The report the GAL provides the court will consist of a detailed summary of all relevant evidence, facts, and findings as well as specific recommendation about the most appropriate parenting time. In the Commonwealth of Massachusetts all GAL reports dealing with the health and safety of a minor child are subject to impoundment. Impoundment means that the GAL report is unavailable for public inspection. A GAL is required to file their report with the appropriate Probate and Family Court at which point it will only be accessible to certain individuals. Without a court order, parties are not even allowed to have a copy of a GAL report.
A GAL is not appointed to represent the child at the court hearings. Although this may be their roll in some states, this is not the roll of a GAL in the Commonwealth of Massachusetts. Their only purpose is to serves as an independent investigator of the court at the direction of a judge to conduct and impartial investigation as it relates to the care, custody and maintenance of the child. If a judge deems it appropriate for the child to be represented by counsel, an ARC attorney will be appointed.
The cost of a GAL will vary from case to case. Like attorneys, a GAL will bill hourly and will require a retainer before they will start their investigation (unless the Court orders the Commonwealth to pay). The complexity of a case will dictate how many hours the GAL will need to complete their investigation. Usually a judge will order that one or both of the parties are responsible for covering the cost of the GAL. In limited situations, the parties can agree how the GAL will be paid. If neither party is capable of paying for a GAL, the court may appoint a GAL that is paid for by the Commonwealth.
When: When does a GAL get involved in a case?
A GAL is usually appointed to a case when concerns arise of one or both parent’s ability to care for the minor child. If there is any concern for the child’s safety or if there is a history of mental illness, drug abuse, or violence, it is common for a judge to appoint a GAL to conduct an investigation. A GAL investigates facts in cases involving the care and custody of minor children and other matters that implicate children’s best interests. A GAL is generally appointed in cases that raise questions about: custody and visitation; a custodial parent’s request to move the child out-of-state (i.e. removal); changes in circumstances that might warrant modification of a court order; the existence of a parent-child relationship; paternity issues; termination of parental rights; or other matters that implicate the interests or rights of children. (See Mass. G.L. c. 215, s. 56A; Mass. G.L. c. 208, s. 16).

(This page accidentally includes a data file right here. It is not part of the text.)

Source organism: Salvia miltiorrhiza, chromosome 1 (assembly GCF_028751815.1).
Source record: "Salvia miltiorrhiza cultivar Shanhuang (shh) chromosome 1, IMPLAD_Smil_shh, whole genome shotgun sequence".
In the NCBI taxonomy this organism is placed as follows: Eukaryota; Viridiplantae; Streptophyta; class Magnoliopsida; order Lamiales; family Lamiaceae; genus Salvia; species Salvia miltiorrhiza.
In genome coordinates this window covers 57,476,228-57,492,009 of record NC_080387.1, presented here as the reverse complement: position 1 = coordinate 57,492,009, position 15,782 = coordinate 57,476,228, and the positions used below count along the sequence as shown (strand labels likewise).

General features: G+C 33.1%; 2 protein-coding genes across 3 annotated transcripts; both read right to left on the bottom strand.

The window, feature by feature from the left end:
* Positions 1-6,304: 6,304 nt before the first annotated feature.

Where: Where does the GAL investigation take place?
A GAL will typically conduct their investigation in an environment where the child feels comfortable. Most often this means that a GAL may visit the child at home. By conducting their investigation in the home, the GAL can observe the environment the child lives in. This allows the GAL to make observations about how the child behaves independently and as a member of the family. These observations from the home serve as a basis for the GAL’s report and ultimate recommendation to the Court.
Why: Why is a GAL involved in your case?
The practice standards of a GAL generally focus on the mechanics of conducting fair and balanced factual investigations and filing detailed reports that provide accurate information about the parties and their children.
A GAL is typically appointed specifically by a judge using a list of available GALs in the Commonwealth. Alternatively, parties can agree on the appointment of a GAL and can request the Court appoint that specific GAL.